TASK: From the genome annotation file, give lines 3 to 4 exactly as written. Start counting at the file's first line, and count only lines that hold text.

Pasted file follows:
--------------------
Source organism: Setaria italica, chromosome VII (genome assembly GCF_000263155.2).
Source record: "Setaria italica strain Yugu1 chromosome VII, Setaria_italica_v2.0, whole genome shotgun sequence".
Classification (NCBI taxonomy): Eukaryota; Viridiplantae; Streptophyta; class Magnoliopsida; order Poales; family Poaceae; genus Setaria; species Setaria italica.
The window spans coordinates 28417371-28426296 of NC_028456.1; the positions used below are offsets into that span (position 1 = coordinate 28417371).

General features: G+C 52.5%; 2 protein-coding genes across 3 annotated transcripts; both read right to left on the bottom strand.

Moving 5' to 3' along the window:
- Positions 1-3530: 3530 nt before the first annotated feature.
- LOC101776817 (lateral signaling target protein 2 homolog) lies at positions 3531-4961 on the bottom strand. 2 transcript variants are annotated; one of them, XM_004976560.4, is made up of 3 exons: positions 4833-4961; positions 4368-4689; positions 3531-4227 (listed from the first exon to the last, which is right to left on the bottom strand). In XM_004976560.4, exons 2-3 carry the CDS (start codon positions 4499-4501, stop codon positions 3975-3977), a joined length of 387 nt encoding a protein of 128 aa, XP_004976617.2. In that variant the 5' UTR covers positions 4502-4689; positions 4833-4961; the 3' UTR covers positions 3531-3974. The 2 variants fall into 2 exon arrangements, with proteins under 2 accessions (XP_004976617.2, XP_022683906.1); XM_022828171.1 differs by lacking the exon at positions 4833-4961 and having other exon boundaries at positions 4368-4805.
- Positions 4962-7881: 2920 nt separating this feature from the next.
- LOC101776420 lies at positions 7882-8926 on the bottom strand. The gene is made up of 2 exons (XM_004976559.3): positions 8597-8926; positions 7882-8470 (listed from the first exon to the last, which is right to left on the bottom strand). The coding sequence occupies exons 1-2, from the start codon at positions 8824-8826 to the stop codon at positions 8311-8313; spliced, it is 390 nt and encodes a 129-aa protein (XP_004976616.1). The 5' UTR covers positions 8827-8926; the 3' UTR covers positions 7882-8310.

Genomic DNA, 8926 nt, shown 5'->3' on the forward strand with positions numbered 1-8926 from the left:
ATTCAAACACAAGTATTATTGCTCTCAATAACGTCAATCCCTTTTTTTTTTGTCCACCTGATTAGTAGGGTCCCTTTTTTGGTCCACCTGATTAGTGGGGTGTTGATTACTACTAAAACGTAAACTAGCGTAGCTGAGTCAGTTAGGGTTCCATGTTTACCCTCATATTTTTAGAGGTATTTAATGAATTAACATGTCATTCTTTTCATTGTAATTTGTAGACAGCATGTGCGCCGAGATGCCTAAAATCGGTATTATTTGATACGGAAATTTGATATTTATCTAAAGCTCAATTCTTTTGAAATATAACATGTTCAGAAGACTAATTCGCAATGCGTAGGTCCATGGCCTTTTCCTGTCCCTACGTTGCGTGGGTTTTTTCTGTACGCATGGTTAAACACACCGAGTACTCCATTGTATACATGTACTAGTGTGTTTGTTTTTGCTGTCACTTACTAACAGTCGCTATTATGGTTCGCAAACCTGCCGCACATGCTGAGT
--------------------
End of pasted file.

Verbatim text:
Classification (NCBI taxonomy): Eukaryota; Viridiplantae; Streptophyta; class Magnoliopsida; order Poales; family Poaceae; genus Setaria; species Setaria italica.
The window spans coordinates 28417371-28426296 of NC_028456.1; the positions used below are offsets into that span (position 1 = coordinate 28417371).